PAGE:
I had no desire to get anyone back for something that happened long ago. In fact, I have forgiven the people who bullied me and prayed for their well-being. I thought long and hard that if this book were published, it would remind a few people of the students who bullied me. At several points, I wasn’t sure if I should publish the story to protect them. After further deliberation, I realized that the characters in my book were not the people who bullied me. Although they shared some aspects of my real-life bullies, in my story they had actually become more representative of a type of bullying that occurs and has occurred at many times and places. In other words, I felt the bullies in Lowly were universal and not so original after all. So overall, I felt my purpose for the book was good and a go.

3.              How will it help? In other words, what is your end goal?

I touched on this above, but I hope getting the book to a wider audience will not only entertain, but also encourage those being hurt to seek help. And to seek it diligently! This is the time to be heard—shout if you must. I also hope for those who have hurt others to realize they can turn things around and seek forgiveness. Another huge goal was to start a career as a writer.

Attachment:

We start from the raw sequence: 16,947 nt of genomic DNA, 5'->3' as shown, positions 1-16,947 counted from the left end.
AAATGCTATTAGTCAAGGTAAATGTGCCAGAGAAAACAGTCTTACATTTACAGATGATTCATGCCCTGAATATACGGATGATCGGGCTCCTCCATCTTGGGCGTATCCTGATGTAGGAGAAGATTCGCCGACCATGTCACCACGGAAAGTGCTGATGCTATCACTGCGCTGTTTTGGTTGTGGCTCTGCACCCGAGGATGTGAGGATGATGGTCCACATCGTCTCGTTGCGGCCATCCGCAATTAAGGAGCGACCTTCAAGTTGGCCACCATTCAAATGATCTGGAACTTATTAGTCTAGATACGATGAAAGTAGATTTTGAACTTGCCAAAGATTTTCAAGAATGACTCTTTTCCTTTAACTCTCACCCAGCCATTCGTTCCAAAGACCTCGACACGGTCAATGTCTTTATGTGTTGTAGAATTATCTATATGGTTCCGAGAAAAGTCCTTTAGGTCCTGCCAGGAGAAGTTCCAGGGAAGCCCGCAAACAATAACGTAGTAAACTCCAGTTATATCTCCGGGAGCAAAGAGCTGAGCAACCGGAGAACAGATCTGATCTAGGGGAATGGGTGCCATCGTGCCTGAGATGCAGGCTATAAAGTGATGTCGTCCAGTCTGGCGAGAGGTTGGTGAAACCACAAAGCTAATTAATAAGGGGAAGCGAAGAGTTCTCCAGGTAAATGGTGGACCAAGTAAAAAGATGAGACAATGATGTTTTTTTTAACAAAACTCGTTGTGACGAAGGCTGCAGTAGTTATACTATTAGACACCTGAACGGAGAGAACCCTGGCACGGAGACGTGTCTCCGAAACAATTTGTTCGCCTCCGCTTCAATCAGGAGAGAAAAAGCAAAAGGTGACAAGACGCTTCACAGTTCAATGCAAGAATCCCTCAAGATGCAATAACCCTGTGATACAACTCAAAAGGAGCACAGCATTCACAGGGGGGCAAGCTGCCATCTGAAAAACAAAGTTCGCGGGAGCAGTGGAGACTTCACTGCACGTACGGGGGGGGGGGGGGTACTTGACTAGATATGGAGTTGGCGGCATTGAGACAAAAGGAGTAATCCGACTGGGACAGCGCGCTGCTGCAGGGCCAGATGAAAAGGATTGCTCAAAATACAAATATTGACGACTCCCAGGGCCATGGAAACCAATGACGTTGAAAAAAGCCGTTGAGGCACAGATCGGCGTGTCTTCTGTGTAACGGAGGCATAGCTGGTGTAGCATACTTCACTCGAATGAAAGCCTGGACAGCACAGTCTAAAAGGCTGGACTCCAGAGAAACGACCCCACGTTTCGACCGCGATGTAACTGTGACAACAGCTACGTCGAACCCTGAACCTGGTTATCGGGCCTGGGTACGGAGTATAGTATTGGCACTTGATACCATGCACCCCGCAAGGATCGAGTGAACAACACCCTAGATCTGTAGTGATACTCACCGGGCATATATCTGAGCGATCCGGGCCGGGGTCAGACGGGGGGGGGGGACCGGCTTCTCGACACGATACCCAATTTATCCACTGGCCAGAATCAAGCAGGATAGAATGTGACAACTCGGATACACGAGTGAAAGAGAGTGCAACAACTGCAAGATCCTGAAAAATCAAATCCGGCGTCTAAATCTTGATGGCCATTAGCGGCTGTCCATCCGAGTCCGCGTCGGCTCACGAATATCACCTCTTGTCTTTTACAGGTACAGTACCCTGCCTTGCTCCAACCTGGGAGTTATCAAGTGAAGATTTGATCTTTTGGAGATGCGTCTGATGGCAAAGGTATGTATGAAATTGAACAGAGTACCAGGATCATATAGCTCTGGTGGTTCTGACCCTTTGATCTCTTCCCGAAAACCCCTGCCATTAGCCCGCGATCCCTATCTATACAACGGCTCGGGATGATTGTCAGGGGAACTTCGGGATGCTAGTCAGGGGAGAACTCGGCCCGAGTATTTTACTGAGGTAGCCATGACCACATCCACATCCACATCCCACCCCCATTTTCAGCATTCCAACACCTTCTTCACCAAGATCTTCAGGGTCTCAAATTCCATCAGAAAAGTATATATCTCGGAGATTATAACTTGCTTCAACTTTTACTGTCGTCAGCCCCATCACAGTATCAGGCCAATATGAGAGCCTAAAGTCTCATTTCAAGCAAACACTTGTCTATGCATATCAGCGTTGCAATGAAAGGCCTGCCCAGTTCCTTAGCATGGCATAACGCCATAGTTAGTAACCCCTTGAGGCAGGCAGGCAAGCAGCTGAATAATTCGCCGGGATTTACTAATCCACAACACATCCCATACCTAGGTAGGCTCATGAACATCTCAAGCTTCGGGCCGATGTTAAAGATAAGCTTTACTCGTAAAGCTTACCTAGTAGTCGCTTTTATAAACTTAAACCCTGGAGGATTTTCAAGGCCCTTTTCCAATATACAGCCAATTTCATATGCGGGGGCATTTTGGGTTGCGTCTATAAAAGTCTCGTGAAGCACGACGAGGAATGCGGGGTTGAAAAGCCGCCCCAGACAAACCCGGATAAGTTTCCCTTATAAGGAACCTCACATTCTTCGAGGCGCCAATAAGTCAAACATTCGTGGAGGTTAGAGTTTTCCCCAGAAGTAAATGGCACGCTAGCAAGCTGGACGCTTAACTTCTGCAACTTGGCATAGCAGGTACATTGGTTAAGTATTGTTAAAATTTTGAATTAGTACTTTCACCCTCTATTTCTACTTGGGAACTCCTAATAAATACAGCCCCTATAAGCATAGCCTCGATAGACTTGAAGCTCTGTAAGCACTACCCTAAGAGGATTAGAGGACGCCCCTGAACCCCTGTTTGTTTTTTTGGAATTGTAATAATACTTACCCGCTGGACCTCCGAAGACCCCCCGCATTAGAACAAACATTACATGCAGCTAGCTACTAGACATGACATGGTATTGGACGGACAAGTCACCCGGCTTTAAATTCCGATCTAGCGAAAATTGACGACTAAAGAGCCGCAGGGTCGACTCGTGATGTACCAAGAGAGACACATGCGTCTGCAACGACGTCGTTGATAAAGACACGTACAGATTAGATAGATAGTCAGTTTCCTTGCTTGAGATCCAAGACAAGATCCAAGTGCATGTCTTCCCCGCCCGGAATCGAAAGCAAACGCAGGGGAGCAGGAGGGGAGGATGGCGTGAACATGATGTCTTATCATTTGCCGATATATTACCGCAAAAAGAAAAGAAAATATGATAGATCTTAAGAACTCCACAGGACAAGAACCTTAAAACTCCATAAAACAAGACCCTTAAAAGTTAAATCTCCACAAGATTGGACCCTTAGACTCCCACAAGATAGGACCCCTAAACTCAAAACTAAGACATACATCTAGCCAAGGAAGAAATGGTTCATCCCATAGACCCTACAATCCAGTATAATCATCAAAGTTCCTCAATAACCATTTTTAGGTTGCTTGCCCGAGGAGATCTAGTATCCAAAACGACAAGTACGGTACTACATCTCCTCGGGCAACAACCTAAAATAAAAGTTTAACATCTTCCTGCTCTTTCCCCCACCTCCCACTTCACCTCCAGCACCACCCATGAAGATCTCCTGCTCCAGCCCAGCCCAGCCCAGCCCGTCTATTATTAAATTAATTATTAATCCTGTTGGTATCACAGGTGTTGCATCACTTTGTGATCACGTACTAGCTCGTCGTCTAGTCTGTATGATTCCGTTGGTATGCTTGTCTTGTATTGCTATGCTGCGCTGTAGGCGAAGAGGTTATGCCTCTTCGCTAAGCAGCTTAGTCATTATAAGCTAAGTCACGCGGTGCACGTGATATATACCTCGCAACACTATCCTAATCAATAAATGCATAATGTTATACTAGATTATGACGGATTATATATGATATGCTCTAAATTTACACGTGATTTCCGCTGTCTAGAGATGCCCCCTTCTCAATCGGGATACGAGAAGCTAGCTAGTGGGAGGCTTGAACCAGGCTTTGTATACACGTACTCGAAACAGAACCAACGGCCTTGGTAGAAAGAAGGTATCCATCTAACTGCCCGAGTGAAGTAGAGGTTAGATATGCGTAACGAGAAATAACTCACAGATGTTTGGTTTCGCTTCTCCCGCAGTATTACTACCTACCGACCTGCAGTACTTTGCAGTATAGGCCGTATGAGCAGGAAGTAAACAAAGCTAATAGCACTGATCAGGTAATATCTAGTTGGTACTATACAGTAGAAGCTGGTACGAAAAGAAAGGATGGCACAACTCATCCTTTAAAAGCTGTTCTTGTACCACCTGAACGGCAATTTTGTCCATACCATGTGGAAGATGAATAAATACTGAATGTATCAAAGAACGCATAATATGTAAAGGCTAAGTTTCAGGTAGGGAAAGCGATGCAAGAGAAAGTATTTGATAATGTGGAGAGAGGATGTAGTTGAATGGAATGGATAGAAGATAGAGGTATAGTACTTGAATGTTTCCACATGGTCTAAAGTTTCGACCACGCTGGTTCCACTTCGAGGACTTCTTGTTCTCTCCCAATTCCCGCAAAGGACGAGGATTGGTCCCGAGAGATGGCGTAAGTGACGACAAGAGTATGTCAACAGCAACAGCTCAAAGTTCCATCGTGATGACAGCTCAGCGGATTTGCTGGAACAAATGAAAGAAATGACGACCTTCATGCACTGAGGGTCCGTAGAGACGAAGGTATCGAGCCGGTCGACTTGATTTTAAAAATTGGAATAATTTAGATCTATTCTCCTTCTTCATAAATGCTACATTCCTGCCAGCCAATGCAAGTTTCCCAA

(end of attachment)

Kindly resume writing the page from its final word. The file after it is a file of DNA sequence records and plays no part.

To sum up the above points: if you’re considering writing fiction based on your individual history, I recommend that you take time to think about which of your experiences will make a powerful story. Then consider whether sharing your story will help or hurt you and others, and if the answer is help, how it will help. Knowing not every author will agree with me on this, I still believe that with the privilege of writing, as with so many other opportunities in our life, comes responsibility.

So what practical advice would I give someone with the goal of writing fiction from personal experience? What’s next? I would love to share some things that benefitted me as I worked on this project.

First of all, and as I mentioned above, take the time to think about things you’ve experienced and how you might be able to turn one into a story that you love. Begin by sitting in front of your computer screen, whiteboard, or with a notepad and jotting down ideas. Time is not your enemy. This doesn’t have to be a rushed process. For me, it was fairly quick, but it’s okay for you to reflect. This is a pure and simple brainstorm, and the best way to do it may not look the same for you as it does for another writer.